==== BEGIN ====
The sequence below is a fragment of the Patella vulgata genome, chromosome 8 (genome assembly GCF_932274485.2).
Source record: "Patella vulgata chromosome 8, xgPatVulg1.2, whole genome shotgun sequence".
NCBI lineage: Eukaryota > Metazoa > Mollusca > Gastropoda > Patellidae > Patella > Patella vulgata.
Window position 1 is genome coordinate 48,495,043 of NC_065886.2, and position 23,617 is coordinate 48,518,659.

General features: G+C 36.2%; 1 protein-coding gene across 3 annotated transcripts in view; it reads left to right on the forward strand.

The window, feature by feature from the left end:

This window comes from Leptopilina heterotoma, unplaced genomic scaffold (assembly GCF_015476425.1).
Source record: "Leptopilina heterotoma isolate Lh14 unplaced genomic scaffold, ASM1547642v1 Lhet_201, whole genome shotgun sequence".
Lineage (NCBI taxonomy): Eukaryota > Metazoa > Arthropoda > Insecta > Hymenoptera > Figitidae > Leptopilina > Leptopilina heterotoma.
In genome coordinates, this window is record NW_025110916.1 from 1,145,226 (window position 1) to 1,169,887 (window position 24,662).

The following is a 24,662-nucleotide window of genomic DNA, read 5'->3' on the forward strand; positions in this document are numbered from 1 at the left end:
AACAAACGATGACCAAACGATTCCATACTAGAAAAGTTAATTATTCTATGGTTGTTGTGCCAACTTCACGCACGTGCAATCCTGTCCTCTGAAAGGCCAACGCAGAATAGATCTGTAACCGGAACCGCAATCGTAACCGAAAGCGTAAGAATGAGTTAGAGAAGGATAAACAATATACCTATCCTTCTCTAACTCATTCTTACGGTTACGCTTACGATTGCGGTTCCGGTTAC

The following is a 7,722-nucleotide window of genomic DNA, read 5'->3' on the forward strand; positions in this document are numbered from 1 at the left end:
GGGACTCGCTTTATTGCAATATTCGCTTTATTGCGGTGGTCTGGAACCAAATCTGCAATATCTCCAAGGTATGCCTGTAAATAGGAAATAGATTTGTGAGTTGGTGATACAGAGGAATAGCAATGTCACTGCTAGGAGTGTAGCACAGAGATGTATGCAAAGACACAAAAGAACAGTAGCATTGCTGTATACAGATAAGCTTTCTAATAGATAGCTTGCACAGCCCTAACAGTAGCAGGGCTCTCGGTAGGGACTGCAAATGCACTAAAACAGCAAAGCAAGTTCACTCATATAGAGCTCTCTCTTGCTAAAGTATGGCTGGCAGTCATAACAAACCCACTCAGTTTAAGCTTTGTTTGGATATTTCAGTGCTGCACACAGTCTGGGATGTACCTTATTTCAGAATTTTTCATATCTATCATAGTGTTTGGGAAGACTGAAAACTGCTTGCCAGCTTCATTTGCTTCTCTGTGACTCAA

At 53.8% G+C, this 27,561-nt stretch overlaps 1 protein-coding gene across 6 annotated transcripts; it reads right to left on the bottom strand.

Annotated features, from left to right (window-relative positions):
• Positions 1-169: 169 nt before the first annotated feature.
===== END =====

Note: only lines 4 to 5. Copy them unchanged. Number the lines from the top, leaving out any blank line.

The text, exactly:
Window position 1 is genome coordinate 48,495,043 of NC_065886.2, and position 23,617 is coordinate 48,518,659.

General features: G+C 36.2%; 1 protein-coding gene across 3 annotated transcripts in view; it reads left to right on the forward strand.